Gogebic County Native American tribe fundraises for tribe elders
WATERSMEET, Mich. (WLUC) - A Gogebic County Native American tribe, The Lac Vieux Desert Band of Lake Superior Chippewa Indians, hosted a fundraiser today to support its elders.
Community members purchased a bagged lunch. The proceeds will benefit the elders’ trip program. The tribe’s goal is to support efforts to share elder knowledge about traditions and cultural practices.
“Before we just lived and assimilated. Now, the people that are smarter than me are trying to get things back. Like the culture and the language,” said Susan Vanzile, Lac Vieux Desert Elders Program driver.
The Michigan Indians Elders Association (MIEA) was created by a Lac Vieux Desert Tribe member in 1997. Its purpose is to connect the 12 tribes from across Michigan. Elders from around the state will travel to meet each other.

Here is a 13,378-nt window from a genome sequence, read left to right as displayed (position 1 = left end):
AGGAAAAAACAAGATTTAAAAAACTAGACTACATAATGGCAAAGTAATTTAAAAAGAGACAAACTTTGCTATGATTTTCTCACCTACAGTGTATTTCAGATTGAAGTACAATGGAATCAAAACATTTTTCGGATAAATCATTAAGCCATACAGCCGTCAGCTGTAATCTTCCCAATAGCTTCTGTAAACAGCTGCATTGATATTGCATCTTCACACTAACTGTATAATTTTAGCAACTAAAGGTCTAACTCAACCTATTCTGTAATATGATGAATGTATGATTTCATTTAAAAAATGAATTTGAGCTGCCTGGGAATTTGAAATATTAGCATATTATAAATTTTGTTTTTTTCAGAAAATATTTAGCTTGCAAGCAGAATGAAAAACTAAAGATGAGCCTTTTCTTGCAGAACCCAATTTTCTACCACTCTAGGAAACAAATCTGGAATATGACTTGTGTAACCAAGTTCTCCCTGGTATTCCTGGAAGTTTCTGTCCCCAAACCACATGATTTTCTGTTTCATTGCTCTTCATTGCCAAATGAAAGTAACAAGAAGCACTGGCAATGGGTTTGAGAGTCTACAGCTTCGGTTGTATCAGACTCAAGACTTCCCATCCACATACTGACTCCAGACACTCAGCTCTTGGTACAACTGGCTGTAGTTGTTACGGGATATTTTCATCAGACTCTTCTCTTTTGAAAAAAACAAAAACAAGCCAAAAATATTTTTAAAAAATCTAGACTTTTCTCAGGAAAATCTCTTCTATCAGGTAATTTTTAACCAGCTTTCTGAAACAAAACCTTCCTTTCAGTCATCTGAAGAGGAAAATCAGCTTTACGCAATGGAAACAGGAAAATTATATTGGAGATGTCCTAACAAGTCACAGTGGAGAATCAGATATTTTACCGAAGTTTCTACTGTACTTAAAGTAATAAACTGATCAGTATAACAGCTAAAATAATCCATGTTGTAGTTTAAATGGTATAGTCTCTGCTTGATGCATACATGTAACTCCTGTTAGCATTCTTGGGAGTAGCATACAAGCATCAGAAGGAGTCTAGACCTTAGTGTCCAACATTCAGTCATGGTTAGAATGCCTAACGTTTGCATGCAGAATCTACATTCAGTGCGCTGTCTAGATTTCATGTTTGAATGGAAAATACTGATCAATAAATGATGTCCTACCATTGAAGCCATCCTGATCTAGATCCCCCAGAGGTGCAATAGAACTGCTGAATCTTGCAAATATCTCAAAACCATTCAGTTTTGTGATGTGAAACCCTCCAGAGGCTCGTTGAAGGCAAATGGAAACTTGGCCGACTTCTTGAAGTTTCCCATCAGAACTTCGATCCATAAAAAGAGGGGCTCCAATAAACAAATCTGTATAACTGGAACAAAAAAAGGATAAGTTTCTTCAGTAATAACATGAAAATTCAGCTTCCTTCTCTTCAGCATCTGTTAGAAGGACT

“They get together and discuss issues like global warming, they will help raise money for scholarships for the kids. They also get together for companionship and talking,” Vanzile said.
To qualify as an elder, a tribal member must be older than 55. There are 93 elders in the Lac Vieux Desert Tribe. The oldest is 89-year-old Ruth Antone.
“When we moved from Lac Vieux Desert, we had our own school out there. When we moved to Watersmeet in town, it was hard to get used to stuff,” Antone said.
Antone said her tribe is one of the smallest in the country, with a little more than 500 registered members. However, that number has been increasing. She said keeping her culture alive in the past century has been difficult.
“We had language classes. It was hard, you forget a lot,” Antone said. “When I grew up with the language, all of a sudden we went to public school and we couldn’t speak our language. It was hard for us to keep up with it. I understand it, but I don’t speak it that much.”
Antone hopes her grandchildren and their descendants continue to share their tribe’s rich history long after the current elders are gone.
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